May 31, 2019
RePEc now indexes now over 5000 working papers series, and we take this opportunity to highlight how these open-access pre-prints are central to RePEc and economics research in general. Indeed, the peer-review process in economics is particularly excruciating, as it is quite common for the process to take several years from submission to publication. Multiply this if a manuscript needs to be submitted to several journals (the best journals have acceptance rates below 10%), and you quickly understand that the published research often disseminates research that is several years old.
A reaction to these delays has been the introduction of working papers. Initially disseminated on paper among friends and colleagues, they quickly became the go-to medium if you wanted to know where the frontier of research was. Several institutions then institutionalized the practice by creating official working paper series one could subscribe to, in some cases against a fee to cover printing and shipping costs. Working papers, sometimes also called discussion papers, are considered preliminary work that is not definitive and disseminated for discussion and awareness. Yet, they are sometimes refereed within the issuing institutions, as in some ways their reputation rides on the papers. Also, authors often prefer their working papers to the corresponding published articles, as the latter are sometimes altered in unintended ways through the tyranny of referees as well as shortened by editors with space constraints.
RePEc was created to enhance the dissemination of research in economics, and specifically of working papers. Indeed, unlike journals, working papers were disseminated in an informal way, and one needed to be “in the know” to get them. RePEc has helped bridge that gap and make working papers available to everyone. While the dissemination of working papers is now much improved, the publication delays only got worse, hence working papers are still central to following the frontier of research. This is why RePEc disseminates new working papers through NEP and not new journal articles. And we also have noticed that if a working paper and a journal version are available in parallel, the working paper is downloaded many times more than the article (even after removing the NEP downloads).
If your working paper series is not yet available on RePEc, follow these instructions. To see which series are currently indexed, see the listings on EconPapers or IDEAS.
April 1, 2019
RePEc is proud to announce that it will soon take over the management of Google Scholar. Indeed, Google is dropping Google Scholar from its portfolio of web services following its yearly Spring cleaning exercise. While Google Scholar is using relatively few resources, it is not bringing any revenue and there is no expectation that it ever will. This situation is not much different from RePEc, which has no revenue either and has learned to work efficiently with volunteer resources and some sponsored hardware. For a company that is accountable to shareholders, Google and its parent Alphabet find it more and more difficult to justify giving away resources. However, this is at the core of the mission of RePEc, bringing free bibliographic resources to the academic community.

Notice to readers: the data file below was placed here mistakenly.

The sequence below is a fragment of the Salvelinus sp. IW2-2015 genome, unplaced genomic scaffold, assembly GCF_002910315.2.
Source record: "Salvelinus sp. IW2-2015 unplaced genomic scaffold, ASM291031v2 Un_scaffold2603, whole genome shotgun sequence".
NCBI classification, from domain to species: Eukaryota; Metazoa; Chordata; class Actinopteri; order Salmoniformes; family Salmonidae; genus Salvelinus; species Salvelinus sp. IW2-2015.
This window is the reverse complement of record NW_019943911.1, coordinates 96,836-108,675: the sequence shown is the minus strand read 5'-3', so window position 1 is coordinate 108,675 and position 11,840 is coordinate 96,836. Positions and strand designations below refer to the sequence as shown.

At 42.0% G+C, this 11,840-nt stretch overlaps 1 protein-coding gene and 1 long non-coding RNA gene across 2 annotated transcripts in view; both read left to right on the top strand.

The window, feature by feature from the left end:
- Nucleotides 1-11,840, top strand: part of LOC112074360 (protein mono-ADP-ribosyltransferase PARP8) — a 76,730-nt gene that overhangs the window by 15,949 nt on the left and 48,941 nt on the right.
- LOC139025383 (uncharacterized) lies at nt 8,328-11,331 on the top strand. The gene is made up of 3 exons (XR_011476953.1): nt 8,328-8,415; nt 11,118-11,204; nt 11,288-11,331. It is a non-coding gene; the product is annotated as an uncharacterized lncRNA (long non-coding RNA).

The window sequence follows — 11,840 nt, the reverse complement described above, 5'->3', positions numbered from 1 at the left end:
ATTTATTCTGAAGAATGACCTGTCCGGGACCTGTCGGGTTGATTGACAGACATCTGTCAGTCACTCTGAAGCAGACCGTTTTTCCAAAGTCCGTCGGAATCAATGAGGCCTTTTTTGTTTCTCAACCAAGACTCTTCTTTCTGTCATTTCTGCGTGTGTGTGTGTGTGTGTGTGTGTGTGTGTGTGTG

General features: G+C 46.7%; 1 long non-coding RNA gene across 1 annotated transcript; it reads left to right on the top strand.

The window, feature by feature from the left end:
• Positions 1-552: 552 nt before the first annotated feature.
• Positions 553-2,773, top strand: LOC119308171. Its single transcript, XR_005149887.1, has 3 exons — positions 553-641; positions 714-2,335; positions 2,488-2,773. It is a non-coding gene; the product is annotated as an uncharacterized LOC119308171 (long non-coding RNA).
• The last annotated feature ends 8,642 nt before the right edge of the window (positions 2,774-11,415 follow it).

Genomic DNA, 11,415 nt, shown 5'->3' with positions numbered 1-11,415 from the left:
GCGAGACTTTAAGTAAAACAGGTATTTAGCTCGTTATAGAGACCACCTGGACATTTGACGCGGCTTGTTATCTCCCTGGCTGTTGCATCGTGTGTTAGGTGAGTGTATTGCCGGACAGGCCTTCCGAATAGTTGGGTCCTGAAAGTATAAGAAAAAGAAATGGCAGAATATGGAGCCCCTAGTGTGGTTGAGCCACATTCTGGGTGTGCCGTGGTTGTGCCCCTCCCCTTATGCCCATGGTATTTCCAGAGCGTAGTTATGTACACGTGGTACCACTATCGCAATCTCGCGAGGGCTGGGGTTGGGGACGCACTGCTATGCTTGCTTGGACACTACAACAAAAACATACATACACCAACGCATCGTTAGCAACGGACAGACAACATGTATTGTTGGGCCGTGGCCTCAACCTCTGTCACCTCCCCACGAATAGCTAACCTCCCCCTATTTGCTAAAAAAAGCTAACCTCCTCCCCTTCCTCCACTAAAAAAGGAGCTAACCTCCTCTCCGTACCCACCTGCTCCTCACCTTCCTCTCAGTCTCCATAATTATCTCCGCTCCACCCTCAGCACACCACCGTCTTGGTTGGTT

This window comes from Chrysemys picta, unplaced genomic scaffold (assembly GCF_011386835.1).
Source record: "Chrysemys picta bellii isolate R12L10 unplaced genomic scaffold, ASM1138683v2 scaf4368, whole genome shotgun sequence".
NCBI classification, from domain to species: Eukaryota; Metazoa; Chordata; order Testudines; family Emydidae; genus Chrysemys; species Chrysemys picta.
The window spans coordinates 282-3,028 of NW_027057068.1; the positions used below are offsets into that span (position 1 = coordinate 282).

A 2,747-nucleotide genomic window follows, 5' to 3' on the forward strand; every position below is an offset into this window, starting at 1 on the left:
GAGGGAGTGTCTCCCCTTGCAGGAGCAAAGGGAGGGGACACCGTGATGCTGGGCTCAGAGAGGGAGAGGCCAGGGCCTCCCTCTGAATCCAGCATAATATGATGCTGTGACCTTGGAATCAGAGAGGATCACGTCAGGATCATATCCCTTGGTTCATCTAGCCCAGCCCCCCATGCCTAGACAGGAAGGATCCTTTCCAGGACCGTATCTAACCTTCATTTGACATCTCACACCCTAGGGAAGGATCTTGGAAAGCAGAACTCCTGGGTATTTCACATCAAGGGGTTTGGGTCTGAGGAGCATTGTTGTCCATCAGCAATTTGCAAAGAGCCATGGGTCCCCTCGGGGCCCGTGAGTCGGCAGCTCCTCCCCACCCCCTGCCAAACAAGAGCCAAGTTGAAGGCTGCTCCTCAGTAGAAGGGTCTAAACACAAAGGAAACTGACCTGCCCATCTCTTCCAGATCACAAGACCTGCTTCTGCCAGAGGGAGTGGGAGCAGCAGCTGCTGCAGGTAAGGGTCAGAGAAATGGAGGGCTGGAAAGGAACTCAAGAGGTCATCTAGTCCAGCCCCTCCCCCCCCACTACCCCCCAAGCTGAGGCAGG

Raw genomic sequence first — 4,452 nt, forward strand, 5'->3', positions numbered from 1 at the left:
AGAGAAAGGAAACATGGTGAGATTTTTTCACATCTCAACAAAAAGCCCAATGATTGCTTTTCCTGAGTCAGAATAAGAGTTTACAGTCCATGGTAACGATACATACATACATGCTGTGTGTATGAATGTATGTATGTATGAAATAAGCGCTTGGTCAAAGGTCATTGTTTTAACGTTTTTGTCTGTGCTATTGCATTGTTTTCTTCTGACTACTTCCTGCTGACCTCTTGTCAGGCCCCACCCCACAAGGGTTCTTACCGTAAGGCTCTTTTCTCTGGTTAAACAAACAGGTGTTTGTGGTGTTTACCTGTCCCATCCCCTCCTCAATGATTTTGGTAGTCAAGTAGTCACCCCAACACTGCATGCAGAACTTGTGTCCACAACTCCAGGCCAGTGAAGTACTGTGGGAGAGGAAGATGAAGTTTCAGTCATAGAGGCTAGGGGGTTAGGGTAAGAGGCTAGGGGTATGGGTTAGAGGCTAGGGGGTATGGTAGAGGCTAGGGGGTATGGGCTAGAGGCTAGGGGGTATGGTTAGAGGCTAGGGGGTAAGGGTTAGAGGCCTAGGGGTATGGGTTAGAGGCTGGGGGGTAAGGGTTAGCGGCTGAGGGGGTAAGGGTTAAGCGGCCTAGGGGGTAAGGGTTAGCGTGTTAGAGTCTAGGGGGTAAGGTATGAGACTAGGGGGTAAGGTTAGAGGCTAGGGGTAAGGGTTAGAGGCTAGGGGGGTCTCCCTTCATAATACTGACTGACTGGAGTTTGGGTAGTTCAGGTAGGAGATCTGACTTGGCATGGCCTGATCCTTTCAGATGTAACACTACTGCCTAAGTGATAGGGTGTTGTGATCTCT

While RePEc has a lot of experience, after all it is older than Google, the take over is not without challenges. Indeed, RePEc has concentrated on Economics while Google Scholar expanded into all sciences. Thus the amount of data is much larger. Initially, services will continue to run on Google hardware before eventually moving to be independent from their birth parent. As usual, RePEc will rely on volunteers and is now appealing for them to come forward. Talent is needed in system administration, programming, UX, and brain storming. Experience in the academic publishing industry or academia a plus, especially in marine biology. Motivated candidates are asked to make themselves known by email.
January 31, 2019
Twitter is a social media forum that facilitates discussions on all sorts of topics, including economics. Within this large universe, it may be difficult for economists to find who to follow and who to converse with. Indeed, some very interesting conversation do take place, and contrarily to popular opinion, Twitter can be a very civil and professional environment.
To help with this, RePEc has taken various initiatives:
- All NEP reports, which disseminate new working papers in about 100 fields of economics, are available through email, RSS and Twitter. Visit the NEP homepage for a listing, or if you just want the Twitter accounts, see a compilation here.
- RePEc provides directories of economists on Twitter. These directories are assembled by country and by field (following the NEP model). In addition, there is a directory of female economists, and several for different types of institutions (like central banks or liberal arts colleges). The big directory is available here, to see the others click on the “more listings” tab. Another tab explains how to get listed.
- All members of the above directories with public Twitter accounts are also automatically members of the corresponding Twitter lists. This allows to easily follow the activity of the economists in a particular country or field. The Twitter lists are linked above each of the directories.
- IDEAS allows easily quoting on Twitter. If you click on the Twitter icon on any abstract page, this creates a Twitter post with the title of the paper and an image containing its abstract. When discussing research on Twitter, it is generally a good idea to link to a RePEc page instead of directly to the publisher. In case the reader cannot access this document, RePEc may offer alternatives. See this RePEc Blog post for more details.
- Finally, RePEc has a few Twitter accounts of its own, RePEc_org and repecCitEc.
October 25, 2018
This week is Open Access Week, and this gives us the opportunity to highlight how RePEc has been promoting open access to economic literature since 1997 (and since 1992 with its predecessor projects). We want to distinguish here two ways research is open in economics: through pre-prints and through open access journals.